I came across this sentence -

Although his (Nirmal) detainment (in prison) lasted only a day or two, the experience had a profoundly unsettling effect on Nirmal, following as it did on his rejection by Nilimas's (Nirmal's wife) family and his separation from his own.

I can't understand the meaning of "following as it did". I want to know about the usage and analysis of this wording. I understood the meaning that Nirmal's stay in prison had a great impact on his life, following his separation from both the family.


The expression as SUBJ AUX (AUX being a finite form of any auxiliary verb) has two broad uses:

  1. To inform the reader that a ‘hypothetical’ event in fact has the degree of reality expressed by AUX:

    If the committee finds your application inadequate, as it may, it will ask for more information. — This is approximately equivalent to The committee may find your application inadequate; if they do, they will ask for more information.

    When the seal is broken, as yours was, the red post pops up. This is approximately equivalent to Your seal was broken; in this circumstance, the red post pops up.

  2. To disambiguate a potentially ambiguous expression. That’s what is in play in your example. Lacking the phrase as it did, the phrase following his rejection ... would probably be parsed as modifying the entire preceding clause and would be understood to imply that it was the unsettling effect which followed the rejection. The phrase as it did sets the subjects of the two clauses, experience and it, in parallel; we understand from this that it was because the experience followed the rejection that the experience had an unsettling effect.

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  • As for your second point, if in my original sentence "as it did" was omitted and only "...following his rejection ...." was there then also it would mean the same thing. Now what meaning "as it did" adds on to this sentence? – Man_From_India Feb 18 '14 at 7:38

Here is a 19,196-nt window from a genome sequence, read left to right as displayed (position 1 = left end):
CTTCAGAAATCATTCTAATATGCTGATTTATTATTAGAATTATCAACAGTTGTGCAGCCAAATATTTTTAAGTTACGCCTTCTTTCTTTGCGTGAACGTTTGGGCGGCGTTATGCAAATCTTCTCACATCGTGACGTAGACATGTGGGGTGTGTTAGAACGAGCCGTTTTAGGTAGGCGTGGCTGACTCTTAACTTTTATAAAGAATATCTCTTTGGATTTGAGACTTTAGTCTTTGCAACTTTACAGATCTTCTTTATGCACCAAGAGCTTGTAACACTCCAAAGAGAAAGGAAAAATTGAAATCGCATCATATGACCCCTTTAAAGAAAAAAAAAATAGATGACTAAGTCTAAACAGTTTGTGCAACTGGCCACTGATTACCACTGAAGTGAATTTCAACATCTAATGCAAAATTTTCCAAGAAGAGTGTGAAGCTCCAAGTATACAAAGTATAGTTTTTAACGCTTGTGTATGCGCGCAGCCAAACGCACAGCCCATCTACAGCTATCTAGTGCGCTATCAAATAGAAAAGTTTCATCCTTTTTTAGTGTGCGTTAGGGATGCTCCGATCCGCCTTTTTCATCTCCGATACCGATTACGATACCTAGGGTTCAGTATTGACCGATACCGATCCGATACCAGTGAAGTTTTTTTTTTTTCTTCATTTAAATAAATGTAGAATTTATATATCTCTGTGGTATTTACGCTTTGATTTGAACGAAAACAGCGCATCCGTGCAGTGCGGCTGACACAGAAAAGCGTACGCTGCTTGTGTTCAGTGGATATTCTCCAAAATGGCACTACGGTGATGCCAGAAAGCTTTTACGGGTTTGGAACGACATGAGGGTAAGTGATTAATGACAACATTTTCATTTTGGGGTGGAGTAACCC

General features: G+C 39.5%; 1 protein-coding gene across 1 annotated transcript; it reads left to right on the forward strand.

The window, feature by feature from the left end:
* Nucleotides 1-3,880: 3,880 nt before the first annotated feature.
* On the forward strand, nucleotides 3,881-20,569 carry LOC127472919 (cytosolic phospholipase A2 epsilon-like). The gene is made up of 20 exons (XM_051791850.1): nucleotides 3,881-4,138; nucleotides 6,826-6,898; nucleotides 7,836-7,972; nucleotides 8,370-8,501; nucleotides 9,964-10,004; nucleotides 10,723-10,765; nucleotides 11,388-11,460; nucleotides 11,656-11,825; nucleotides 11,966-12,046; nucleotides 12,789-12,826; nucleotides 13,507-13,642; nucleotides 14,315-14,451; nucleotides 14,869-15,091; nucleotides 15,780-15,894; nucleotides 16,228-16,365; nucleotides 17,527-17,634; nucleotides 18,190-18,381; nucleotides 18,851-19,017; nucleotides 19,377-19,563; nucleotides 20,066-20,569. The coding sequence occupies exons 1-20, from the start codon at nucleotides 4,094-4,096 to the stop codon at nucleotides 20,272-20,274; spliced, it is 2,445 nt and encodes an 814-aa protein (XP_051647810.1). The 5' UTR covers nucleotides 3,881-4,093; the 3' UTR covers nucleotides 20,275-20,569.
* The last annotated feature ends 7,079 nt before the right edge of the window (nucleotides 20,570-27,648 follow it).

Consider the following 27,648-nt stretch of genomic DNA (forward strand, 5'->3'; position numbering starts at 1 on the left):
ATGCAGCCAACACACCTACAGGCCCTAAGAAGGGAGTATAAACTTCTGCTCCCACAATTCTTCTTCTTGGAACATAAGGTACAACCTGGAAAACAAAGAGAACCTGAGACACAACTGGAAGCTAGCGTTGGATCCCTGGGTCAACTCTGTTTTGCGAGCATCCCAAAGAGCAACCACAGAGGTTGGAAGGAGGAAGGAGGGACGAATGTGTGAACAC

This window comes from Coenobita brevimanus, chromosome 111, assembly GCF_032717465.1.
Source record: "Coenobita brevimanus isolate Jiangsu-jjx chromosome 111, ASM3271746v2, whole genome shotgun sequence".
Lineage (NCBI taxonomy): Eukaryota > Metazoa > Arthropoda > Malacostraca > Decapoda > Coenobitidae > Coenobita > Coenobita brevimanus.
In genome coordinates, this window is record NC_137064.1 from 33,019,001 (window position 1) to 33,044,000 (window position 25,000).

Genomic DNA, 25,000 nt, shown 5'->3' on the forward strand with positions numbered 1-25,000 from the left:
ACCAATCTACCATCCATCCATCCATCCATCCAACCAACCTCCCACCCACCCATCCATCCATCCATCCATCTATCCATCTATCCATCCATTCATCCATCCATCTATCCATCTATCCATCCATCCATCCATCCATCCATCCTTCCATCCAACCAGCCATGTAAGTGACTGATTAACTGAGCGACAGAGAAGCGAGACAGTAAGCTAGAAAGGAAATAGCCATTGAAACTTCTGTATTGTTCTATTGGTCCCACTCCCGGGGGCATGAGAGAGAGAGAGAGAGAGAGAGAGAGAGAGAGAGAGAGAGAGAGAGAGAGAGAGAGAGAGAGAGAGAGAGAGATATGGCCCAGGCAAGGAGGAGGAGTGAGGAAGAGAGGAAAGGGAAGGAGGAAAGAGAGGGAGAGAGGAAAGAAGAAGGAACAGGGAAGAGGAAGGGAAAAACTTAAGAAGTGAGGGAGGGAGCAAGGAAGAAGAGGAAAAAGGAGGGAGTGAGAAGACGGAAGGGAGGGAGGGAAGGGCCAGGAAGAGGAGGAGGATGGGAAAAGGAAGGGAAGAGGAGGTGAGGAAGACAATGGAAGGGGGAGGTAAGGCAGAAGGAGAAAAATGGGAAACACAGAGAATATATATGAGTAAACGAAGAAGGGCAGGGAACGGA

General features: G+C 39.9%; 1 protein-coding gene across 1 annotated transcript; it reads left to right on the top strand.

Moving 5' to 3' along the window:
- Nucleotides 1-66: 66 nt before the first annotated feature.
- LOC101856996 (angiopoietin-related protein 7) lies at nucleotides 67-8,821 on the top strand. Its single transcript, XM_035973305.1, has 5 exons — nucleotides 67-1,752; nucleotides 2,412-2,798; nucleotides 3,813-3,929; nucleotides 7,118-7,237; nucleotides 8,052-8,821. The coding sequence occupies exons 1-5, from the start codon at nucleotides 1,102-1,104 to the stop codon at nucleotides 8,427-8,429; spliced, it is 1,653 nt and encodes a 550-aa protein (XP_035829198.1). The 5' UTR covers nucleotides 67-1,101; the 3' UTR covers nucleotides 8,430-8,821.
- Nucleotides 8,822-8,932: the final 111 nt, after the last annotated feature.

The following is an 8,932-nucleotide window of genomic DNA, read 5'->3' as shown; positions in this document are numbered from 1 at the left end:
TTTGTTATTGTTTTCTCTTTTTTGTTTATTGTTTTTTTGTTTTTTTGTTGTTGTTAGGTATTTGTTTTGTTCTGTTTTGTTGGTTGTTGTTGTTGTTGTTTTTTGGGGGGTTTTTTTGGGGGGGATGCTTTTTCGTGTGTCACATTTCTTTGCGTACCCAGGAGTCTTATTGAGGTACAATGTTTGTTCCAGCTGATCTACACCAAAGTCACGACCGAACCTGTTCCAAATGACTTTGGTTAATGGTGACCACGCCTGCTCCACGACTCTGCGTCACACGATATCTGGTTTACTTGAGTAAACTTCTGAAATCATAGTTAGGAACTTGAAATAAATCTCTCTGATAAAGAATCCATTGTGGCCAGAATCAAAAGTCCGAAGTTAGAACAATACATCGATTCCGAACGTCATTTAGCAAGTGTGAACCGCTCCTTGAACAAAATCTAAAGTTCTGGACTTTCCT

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    @Man_From_India Without "as it did" the following phrase is merely a temporal reference point. With "as it did" the phrase is identified as contributing to the unsettling effect: detainment was unsettling because it followed rejection and separation. – StoneyB on hiatus Feb 18 '14 at 12:51
  • I am afraid I didn't understand it properly. I believe this sentence means this - "he was detained in custody. It is for very little time, one or two days at max. But it's effect was huge. Following his detainment he was rejected from family." – Man_From_India Feb 18 '14 at 12:52

"following as it did" means that the effect of the detainment was enhanced by the prior bad experiences. To use another example from today, "Breaking a nail is normally an nuisance, but following as it did upon the cats throwing up, discovering an ice dam leak in the garage and bedroom, and needing to get bloodwork done during a snowstorm, it nearly made me cry."

E.g., here are all the things that happened before I broke my nail. The cumulative effect of all those made the nail-breakage more traumatic than normal.

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  • Do you want to say "enhanced" or "made more unsettling"? – Ben Kovitz Feb 9 '15 at 23:13
  • To enhance something is to make it more whatever-it-is. Creepy music enhances the scary mood of a horror movie. Nice perfume enhances the beauty of the flower. See dictionary.reference.com/browse/enhance?s=t . I'm using "enhance" exactly as I intended. :) – A.Beth Feb 10 '15 at 4:50
  • Enhanced's meaning of "intensify" has plenty of established usage, but I'm thinking it's confusing to a reader, especially an EFL learner, because the primary meaning of enhance is to "make better", or at least it carries "improvement" as a strong connotation. For example, what does it mean to enhance a bad kitchen? Or to enhance a detainment? Or its effect? Anyway, replacing "enhanced" with something else is just a suggestion to make the answer clearer. – Ben Kovitz Feb 10 '15 at 9:29
  • By this time, hopefully the comments have elaborated on the possible meanings. ;) – A.Beth Feb 11 '15 at 2:39

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